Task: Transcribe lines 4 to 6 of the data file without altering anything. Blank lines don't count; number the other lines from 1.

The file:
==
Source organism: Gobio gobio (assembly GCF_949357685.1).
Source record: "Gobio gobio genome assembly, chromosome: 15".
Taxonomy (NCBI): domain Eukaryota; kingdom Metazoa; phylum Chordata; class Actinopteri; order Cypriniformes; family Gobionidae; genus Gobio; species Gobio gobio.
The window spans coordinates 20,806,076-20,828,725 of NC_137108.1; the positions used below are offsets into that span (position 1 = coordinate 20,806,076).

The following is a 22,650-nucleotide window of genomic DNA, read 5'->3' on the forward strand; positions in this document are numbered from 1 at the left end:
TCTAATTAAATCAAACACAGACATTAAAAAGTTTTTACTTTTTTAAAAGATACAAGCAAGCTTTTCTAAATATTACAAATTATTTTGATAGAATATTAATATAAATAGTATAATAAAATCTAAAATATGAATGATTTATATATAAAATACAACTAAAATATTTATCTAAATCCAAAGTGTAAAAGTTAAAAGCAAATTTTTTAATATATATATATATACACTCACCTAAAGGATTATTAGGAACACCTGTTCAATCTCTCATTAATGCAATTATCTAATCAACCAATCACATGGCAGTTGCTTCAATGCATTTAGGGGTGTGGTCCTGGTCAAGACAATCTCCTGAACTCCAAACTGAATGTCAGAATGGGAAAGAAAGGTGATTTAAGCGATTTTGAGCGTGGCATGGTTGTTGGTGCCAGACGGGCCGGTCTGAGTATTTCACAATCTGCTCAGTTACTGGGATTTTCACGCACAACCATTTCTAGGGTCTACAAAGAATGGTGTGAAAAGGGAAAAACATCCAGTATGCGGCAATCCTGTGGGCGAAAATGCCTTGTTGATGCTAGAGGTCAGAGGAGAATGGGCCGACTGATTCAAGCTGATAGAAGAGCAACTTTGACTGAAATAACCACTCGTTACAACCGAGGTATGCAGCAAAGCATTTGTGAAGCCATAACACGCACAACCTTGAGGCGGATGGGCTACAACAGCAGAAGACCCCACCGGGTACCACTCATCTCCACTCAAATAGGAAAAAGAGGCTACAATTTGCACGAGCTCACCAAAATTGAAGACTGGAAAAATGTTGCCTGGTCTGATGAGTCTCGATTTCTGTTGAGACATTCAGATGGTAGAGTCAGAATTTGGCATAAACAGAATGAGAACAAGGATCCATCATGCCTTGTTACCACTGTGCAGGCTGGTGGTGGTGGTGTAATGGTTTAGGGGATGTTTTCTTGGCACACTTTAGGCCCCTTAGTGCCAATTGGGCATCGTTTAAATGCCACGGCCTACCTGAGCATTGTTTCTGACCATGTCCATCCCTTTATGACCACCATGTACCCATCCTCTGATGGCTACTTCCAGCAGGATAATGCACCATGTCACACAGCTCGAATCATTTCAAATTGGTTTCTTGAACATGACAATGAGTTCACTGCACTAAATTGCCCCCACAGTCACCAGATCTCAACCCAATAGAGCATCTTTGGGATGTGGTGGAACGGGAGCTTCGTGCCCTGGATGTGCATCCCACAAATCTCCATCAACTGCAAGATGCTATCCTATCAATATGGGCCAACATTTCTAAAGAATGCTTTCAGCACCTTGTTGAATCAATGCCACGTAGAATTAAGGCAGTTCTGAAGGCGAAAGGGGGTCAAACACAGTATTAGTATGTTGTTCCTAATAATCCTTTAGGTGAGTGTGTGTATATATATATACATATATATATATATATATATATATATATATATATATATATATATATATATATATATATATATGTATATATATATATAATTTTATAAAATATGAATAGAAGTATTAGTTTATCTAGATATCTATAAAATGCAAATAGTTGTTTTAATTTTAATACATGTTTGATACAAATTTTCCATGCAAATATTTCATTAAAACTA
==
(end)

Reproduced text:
The window spans coordinates 20,806,076-20,828,725 of NC_137108.1; the positions used below are offsets into that span (position 1 = coordinate 20,806,076).

The following is a 22,650-nucleotide window of genomic DNA, read 5'->3' on the forward strand; positions in this document are numbered from 1 at the left end:
TCTAATTAAATCAAACACAGACATTAAAAAGTTTTTACTTTTTTAAAAGATACAAGCAAGCTTTTCTAAATATTACAAATTATTTTGATAGAATATTAATATAAATAGTATAATAAAATCTAAAATATGAATGATTTATATATAAAATACAACTAAAATATTTATCTAAATCCAAAGTGTAAAAGTTAAAAGCAAATTTTTTAATATATATATATATACACTCACCTAAAGGATTATTAGGAACACCTGTTCAATCTCTCATTAATGCAATTATCTAATCAACCAATCACATGGCAGTTGCTTCAATGCATTTAGGGGTGTGGTCCTGGTCAAGACAATCTCCTGAACTCCAAACTGAATGTCAGAATGGGAAAGAAAGGTGATTTAAGCGATTTTGAGCGTGGCATGGTTGTTGGTGCCAGACGGGCCGGTCTGAGTATTTCACAATCTGCTCAGTTACTGGGATTTTCACGCACAACCATTTCTAGGGTCTACAAAGAATGGTGTGAAAAGGGAAAAACATCCAGTATGCGGCAATCCTGTGGGCGAAAATGCCTTGTTGATGCTAGAGGTCAGAGGAGAATGGGCCGACTGATTCAAGCTGATAGAAGAGCAACTTTGACTGAAATAACCACTCGTTACAACCGAGGTATGCAGCAAAGCATTTGTGAAGCCATAACACGCACAACCTTGAGGCGGATGGGCTACAACAGCAGAAGACCCCACCGGGTACCACTCATCTCCACTCAAATAGGAAAAAGAGGCTACAATTTGCACGAGCTCACCAAAATTGAAGACTGGAAAAATGTTGCCTGGTCTGATGAGTCTCGATTTCTGTTGAGACATTCAGATGGTAGAGTCAGAATTTGGCATAAACAGAATGAGAACAAGGATCCATCATGCCTTGTTACCACTGTGCAGGCTGGTGGTGGTGGTGTAATGGTTTAGGGGATGTTTTCTTGGCACACTTTAGGCCCCTTAGTGCCAATTGGGCATCGTTTAAATGCCACGGCCTACCTGAGCATTGTTTCTGACCATGTCCATCCCTTTATGACCACCATGTACCCATCCTCTGATGGCTACTTCCAGCAGGATAATGCACCATGTCACACAGCTCGAATCATTTCAAATTGGTTTCTTGAACATGACAATGAGTTCACTGCACTAAATTGCCCCCACAGTCACCAGATCTCAACCCAATAGAGCATCTTTGGGATGTGGTGGAACGGGAGCTTCGTGCCCTGGATGTGCATCCCACAAATCTCCATCAACTGCAAGATGCTATCCTATCAATATGGGCCAACATTTCTAAAGAATGCTTTCAGCACCTTGTTGAATCAATGCCACGTAGAATTAAGGCAGTTCTGAAGGCGAAAGGGGGTCAAACACAGTATTAGTATGTTGTTCCTAATAATCCTTTAGGTGAGTGTGTGTATATATATATACATATATATATATATATATATATATATATATATATATATATATATATATATATATATATATATGTATATATATATATAATTTTATAAAATATGAATAGAAGTATTAGTTTATCTAGATATCTATAAAATGCAAATAGTTGTTTTAATTTTAATACATGTTTGATACAAATTTTCCATGCAAATATTTCATTAAAACTA